Yup, been there---especially when I notice that #3 has been quietly playing with his cars for---how long has it been? Or, when #2 says something and I look at her like, "who is this child before me; isn't she still a toddler?"

They do thrive in spite of us though.

I think every mom fees this way sometimes but kids survive and I feel very strongly that children deserve siblings. And I was told, several times as I expected my third, that the third one finds their own place in the family world and in your heart. And it is true. And hen your son becomes the middle, he will find his place too....and he will fit andadjust and the worldwill be good.

And siblings, I envy the friendship my husband and sister in law have. Since my parents are gone, I don't have anyone who "knew me when"...he does and it is a good thing.

All I can say is I totally relate.

I'm having a rough day today with my two little people and this post made me cry. In some ways, my 2nd is getting the better deal because I'm so much calmer than I was the first time around (except when the first one makes me insane... like today). I feel like my patience is stretched too thin and sometimes I don't know if I can stand to stay home with them anymore. (Sorry to be Debbie Downer, I hope there's someone out there who can relate.)

I like the spending time alone idea. It may be easier when they're older but my old pastor used to have a date night with each of kids (he has 4) where it was just them and dad. We haven't done so ourselves yet and I feel the same regret but am also overjoyed when I see the relationship growing between my children as they grow. It's good to see them be each others friends, even when that includes some spats.

We make a concerted effort to spend a bit of alone time with each of kids, if not every day, then definitely every week, even going so far as to pay a sitter for part of it. It's a lot easier now that the bigs are in school, and they all do some sort of class that helps. Still, there are times that I'm somewhat grateful that Nemo still gets up in the middle of the night to nurse.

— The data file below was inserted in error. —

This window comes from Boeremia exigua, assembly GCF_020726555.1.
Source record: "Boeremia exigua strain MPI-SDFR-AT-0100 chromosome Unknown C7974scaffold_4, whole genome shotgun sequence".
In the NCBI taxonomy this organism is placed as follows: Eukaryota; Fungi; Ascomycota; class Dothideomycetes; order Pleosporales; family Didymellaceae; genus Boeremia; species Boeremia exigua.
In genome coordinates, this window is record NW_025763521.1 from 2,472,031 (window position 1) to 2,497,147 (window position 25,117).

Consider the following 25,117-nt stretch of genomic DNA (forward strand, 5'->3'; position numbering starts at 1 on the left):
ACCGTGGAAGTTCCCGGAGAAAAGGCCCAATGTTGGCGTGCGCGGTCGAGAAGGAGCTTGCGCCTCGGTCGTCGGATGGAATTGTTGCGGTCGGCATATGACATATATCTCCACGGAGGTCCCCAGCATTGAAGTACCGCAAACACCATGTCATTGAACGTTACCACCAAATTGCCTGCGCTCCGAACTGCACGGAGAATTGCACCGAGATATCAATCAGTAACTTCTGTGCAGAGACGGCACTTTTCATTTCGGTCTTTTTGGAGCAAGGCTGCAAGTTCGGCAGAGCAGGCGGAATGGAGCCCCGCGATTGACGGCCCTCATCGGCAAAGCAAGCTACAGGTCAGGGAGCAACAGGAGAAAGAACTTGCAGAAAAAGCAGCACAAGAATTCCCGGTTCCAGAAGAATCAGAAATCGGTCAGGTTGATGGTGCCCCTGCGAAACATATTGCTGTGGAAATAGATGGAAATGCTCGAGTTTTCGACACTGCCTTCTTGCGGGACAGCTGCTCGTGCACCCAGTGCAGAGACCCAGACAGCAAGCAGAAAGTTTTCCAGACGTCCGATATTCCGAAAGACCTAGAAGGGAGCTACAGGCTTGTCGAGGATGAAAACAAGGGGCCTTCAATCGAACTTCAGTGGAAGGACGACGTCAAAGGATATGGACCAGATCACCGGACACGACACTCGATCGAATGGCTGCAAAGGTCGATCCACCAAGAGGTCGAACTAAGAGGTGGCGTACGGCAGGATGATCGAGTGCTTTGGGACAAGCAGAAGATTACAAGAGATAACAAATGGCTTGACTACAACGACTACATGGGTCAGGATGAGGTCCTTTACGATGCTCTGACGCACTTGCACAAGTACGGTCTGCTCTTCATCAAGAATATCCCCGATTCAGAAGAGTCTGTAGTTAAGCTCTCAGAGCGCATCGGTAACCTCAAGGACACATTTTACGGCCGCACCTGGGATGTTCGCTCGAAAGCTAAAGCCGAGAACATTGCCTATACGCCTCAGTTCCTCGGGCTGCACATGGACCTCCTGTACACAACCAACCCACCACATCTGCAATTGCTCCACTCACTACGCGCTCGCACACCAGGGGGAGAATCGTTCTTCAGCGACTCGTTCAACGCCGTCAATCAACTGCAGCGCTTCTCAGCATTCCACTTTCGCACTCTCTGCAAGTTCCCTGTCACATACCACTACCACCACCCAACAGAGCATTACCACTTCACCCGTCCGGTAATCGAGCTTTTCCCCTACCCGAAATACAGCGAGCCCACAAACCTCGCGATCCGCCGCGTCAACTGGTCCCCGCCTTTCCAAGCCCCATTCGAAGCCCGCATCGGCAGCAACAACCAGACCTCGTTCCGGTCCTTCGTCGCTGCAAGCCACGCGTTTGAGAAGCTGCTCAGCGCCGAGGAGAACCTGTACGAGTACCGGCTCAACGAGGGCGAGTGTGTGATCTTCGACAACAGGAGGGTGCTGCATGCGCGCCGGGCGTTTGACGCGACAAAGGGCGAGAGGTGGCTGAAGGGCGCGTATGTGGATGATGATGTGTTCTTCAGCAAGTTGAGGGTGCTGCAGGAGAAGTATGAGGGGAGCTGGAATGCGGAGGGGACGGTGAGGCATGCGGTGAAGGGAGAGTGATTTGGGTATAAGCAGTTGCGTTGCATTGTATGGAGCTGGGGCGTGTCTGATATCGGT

The greatest part of sending Tacy to visit my parents was the opportunity to spend time with CJ, all on her own.

I am so grateful for the age difference between my kids. My 4 year old does so much independent play that I get lots of baby time... although I am so mesmerized by the baby that sometimes its hard to pull myself away from her to meet his needs. Of course, when his need is for me to put Algeria in the Africa puzzle for the 18 millionth time, its not just the baby that makes me drag....

And that is why some days I think I only want one.

It all washes when your oldest gets older and is off to school - then you have more time with your 2nd... etc.

And like you said, you love him just as much, just using a different method.

I'm going through the same thing with my sweet second baby. But I try to remind myself that he has the advantage of having experienced parents and a big brother - something the first will never have.